When I graduated from high school and declared to my family that I was going into fine art at college, I got a nice surprise: total acceptance. I still remember that day. My grandfather, who I had long admired in the arts, went outside to get something out of the car. He came back inside and snuggled up next to me on the couch. Bernie, as he was known to his friends, was a very modest person. He had never really shared much about his extensive involvement in the arts, and he only occasionally told us about the patients he worked with in his art therapy group at the hospital.
That day he had a surprise for me. He opened a large photo album and began to share it with me; telling me stories of his days in Taos and Lawrence and the other artists he had studied under and rubbed shoulders with. He had saved newspaper clippings and journal entries. I was so moved by his passion. He spoke with such excitement, and it really made me want to learn how to do what he had done so well.
Spending four (and a half) years studying and doing art full-time was an awesome adventure. I was constantly learning more about myself and the world around me, all while doing something that thrilled me to the core. I finished my fine art degree and the years slipped away. I was offered a decent paying job with endless opportunities for advancement, and with that my art was put on the back burner. It seemed that each time I saw grandpa, however, he was busy producing and I was busy staying busy. He was always encouraging me to read about art, keep a sketch pad or get out my paints.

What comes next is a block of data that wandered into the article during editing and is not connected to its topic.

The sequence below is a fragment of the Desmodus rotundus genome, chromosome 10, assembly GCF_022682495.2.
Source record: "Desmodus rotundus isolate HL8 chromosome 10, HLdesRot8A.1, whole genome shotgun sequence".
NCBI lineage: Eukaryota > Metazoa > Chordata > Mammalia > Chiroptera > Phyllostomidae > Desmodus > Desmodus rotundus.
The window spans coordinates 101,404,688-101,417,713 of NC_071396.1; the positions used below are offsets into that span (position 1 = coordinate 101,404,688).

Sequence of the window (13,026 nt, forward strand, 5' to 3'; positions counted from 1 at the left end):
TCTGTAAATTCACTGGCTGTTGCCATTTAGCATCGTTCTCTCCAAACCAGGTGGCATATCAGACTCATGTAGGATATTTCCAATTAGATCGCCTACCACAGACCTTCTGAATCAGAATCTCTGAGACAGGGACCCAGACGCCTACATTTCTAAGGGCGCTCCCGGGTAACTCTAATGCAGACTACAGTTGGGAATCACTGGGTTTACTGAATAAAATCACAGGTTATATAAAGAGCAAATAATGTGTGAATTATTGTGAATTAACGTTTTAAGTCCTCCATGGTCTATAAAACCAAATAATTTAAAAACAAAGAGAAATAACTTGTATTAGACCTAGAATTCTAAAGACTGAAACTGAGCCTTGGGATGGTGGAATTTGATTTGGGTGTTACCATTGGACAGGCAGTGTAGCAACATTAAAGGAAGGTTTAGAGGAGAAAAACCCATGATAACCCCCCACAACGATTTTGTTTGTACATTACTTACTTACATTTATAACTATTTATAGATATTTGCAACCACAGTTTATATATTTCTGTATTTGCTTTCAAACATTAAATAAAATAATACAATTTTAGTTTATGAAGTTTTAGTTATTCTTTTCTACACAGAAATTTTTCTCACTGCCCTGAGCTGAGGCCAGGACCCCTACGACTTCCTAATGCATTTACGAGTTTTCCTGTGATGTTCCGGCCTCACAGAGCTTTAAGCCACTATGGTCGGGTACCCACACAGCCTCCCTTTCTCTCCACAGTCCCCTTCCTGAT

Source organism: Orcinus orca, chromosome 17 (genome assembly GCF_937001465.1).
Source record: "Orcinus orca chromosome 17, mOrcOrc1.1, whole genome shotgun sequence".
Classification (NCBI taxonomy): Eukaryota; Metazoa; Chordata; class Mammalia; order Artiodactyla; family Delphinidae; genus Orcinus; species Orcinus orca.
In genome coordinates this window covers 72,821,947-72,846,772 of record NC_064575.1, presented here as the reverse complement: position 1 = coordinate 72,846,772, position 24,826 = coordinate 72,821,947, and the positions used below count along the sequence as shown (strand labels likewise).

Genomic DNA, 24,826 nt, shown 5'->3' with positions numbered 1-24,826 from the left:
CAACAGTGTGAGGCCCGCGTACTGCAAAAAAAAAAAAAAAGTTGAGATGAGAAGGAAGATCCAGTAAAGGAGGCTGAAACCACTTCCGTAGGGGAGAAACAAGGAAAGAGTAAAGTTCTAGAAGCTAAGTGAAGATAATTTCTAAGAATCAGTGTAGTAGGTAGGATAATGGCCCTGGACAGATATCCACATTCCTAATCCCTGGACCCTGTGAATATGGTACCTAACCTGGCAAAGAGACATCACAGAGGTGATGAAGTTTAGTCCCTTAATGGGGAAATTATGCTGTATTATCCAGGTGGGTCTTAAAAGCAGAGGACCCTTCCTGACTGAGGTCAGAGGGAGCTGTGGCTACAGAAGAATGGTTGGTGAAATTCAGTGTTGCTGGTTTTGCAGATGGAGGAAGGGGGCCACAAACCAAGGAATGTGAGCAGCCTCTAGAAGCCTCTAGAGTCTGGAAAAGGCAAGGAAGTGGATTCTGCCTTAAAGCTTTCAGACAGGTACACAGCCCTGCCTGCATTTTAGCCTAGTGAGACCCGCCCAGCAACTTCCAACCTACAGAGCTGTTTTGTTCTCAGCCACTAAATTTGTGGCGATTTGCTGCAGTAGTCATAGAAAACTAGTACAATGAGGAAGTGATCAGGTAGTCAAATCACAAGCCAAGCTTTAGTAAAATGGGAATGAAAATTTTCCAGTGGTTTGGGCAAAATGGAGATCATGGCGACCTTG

In April of 2014 my grandpa passed away. At his memorial service there were paintings and drawings that he had done throughout the years, all perfectly displaying his uniquely beautiful style. “We can all keep a part of Bernie alive by sharing his passion, his talents and his love to others…,” was eloquently being said in the background as I sat admiring his life’s work.
I left Kansas with a renewed sense of self. I made a promise to myself that I would get rid of the excuses and begin painting again, not just because I love it but to bring honor to the memory of my grandpa.
So, that brings me to my current project: The NapTime Series.
Now I am a stay at home mother of a 2 year old with another on the way. Painting time is limited, heck anything time is limited, but I wouldn’t trade it for the world. After a few failed attempts to paint throughout my day, I realized that the best time is nap time. I may have 45 minutes or 3 hours-I never know. Either way, it is the perfect opportunity to unwind and share a little piece of my passion with others.